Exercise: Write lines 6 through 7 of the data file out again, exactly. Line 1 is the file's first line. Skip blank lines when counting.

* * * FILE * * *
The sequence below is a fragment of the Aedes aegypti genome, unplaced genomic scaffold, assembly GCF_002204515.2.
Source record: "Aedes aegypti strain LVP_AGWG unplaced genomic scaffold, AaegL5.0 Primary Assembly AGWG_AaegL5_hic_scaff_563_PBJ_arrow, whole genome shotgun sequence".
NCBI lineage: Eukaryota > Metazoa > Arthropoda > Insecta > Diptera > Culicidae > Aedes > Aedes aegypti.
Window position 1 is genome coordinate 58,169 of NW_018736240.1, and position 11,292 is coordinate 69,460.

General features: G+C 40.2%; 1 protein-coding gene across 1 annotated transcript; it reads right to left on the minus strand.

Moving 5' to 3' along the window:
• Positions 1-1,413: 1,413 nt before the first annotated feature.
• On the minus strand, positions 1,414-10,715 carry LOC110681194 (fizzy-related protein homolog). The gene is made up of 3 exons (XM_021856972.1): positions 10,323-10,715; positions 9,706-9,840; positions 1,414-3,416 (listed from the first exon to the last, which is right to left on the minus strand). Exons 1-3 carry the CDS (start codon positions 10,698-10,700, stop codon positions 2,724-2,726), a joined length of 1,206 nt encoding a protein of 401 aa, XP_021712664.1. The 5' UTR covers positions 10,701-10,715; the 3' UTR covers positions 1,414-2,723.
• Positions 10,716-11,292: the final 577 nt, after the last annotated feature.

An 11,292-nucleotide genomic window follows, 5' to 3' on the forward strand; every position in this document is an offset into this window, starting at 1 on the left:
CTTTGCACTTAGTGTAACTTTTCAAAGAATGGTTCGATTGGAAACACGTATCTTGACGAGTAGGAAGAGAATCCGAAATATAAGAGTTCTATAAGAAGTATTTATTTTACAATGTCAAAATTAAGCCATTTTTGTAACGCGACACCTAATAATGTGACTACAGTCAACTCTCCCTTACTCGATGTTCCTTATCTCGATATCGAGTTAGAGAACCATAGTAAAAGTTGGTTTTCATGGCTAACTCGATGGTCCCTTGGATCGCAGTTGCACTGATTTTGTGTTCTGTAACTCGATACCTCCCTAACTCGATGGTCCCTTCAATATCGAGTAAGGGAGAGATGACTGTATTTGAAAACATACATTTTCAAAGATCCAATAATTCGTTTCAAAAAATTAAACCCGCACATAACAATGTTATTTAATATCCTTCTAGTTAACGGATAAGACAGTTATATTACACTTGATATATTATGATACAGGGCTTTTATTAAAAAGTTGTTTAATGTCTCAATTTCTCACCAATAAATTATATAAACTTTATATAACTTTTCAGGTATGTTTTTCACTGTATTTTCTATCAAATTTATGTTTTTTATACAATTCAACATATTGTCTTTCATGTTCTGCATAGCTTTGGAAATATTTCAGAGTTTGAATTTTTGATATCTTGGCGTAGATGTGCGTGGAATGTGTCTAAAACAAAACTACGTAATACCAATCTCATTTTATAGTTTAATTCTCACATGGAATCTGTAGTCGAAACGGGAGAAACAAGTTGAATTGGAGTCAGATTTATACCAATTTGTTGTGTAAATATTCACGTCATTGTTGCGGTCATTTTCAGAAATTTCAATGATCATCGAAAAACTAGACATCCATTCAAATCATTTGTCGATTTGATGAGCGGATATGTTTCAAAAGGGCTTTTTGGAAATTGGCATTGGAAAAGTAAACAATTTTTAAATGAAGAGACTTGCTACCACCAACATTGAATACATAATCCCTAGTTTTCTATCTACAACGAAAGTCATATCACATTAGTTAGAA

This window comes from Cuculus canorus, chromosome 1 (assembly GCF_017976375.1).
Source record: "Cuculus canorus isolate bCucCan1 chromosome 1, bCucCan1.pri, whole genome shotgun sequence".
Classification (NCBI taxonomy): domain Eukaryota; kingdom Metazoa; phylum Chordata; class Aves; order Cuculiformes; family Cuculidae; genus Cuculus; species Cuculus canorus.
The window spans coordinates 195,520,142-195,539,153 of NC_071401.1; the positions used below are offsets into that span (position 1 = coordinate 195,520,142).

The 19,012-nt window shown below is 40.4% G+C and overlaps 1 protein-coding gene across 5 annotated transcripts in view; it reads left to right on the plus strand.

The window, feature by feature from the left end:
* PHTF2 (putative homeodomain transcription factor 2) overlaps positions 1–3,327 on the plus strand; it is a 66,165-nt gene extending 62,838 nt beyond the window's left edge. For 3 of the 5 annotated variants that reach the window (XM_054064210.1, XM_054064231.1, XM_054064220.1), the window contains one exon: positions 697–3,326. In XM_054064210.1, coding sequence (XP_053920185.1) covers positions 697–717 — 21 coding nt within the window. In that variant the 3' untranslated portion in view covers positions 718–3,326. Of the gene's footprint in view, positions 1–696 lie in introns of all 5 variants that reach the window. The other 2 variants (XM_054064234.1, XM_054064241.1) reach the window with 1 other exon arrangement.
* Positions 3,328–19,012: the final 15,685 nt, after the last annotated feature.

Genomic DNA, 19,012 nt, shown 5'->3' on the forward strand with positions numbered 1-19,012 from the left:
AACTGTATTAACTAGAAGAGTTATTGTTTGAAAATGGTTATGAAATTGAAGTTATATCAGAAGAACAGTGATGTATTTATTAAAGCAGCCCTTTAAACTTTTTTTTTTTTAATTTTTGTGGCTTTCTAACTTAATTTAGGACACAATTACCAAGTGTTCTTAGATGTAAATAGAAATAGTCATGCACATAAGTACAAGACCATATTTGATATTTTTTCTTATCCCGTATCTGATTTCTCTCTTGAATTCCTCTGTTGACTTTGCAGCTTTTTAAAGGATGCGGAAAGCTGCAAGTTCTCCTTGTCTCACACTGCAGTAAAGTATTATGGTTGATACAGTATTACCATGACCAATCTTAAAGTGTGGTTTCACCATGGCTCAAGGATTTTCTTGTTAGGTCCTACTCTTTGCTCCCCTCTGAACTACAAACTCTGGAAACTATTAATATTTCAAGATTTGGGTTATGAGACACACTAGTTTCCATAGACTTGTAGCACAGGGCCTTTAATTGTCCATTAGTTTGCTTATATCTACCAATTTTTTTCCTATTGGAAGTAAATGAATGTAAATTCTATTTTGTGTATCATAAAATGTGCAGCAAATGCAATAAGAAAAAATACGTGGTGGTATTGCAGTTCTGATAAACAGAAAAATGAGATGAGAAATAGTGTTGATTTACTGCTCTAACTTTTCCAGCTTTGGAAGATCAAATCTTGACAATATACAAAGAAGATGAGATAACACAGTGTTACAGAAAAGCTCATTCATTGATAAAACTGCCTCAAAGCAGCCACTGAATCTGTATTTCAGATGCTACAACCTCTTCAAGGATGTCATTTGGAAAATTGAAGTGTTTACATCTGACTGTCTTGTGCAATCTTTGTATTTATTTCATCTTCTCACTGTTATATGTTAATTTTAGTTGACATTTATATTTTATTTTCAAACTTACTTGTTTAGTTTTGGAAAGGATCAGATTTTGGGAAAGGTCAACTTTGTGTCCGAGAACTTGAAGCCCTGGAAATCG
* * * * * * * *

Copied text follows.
Moving 5' to 3' along the window:
• Positions 1-1,413: 1,413 nt before the first annotated feature.